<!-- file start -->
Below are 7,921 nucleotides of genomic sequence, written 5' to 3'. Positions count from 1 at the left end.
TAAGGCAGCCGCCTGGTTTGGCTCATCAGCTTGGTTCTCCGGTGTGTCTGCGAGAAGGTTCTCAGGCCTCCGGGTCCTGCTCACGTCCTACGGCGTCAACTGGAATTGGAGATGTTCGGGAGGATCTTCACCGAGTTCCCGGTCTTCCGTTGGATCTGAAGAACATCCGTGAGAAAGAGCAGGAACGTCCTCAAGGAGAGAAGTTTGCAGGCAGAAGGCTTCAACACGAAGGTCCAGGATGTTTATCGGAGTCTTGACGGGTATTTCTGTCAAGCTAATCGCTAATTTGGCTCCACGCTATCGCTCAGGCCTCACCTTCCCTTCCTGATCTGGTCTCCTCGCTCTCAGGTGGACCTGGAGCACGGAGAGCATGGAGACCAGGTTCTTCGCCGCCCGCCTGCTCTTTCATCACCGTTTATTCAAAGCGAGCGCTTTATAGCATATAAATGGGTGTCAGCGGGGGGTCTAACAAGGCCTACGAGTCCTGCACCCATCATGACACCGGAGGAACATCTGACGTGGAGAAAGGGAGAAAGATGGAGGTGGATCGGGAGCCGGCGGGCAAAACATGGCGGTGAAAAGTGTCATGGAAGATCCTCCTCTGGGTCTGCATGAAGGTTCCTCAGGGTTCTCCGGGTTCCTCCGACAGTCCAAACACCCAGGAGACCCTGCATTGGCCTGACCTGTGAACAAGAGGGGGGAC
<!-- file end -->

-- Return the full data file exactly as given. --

Below are 7,921 nucleotides of genomic sequence, written 5' to 3'. Positions count from 1 at the left end.
TAAGGCAGCCGCCTGGTTTGGCTCATCAGCTTGGTTCTCCGGTGTGTCTGCGAGAAGGTTCTCAGGCCTCCGGGTCCTGCTCACGTCCTACGGCGTCAACTGGAATTGGAGATGTTCGGGAGGATCTTCACCGAGTTCCCGGTCTTCCGTTGGATCTGAAGAACATCCGTGAGAAAGAGCAGGAACGTCCTCAAGGAGAGAAGTTTGCAGGCAGAAGGCTTCAACACGAAGGTCCAGGATGTTTATCGGAGTCTTGACGGGTATTTCTGTCAAGCTAATCGCTAATTTGGCTCCACGCTATCGCTCAGGCCTCACCTTCCCTTCCTGATCTGGTCTCCTCGCTCTCAGGTGGACCTGGAGCACGGAGAGCATGGAGACCAGGTTCTTCGCCGCCCGCCTGCTCTTTCATCACCGTTTATTCAAAGCGAGCGCTTTATAGCATATAAATGGGTGTCAGCGGGGGGTCTAACAAGGCCTACGAGTCCTGCACCCATCATGACACCGGAGGAACATCTGACGTGGAGAAAGGGAGAAAGATGGAGGTGGATCGGGAGCCGGCGGGCAAAACATGGCGGTGAAAAGTGTCATGGAAGATCCTCCTCTGGGTCTGCATGAAGGTTCCTCAGGGTTCTCCGGGTTCCTCCGACAGTCCAAACACCCAGGAGACCCTGCATTGGCCTGACCTGTGAACAAGAGGGGGGAC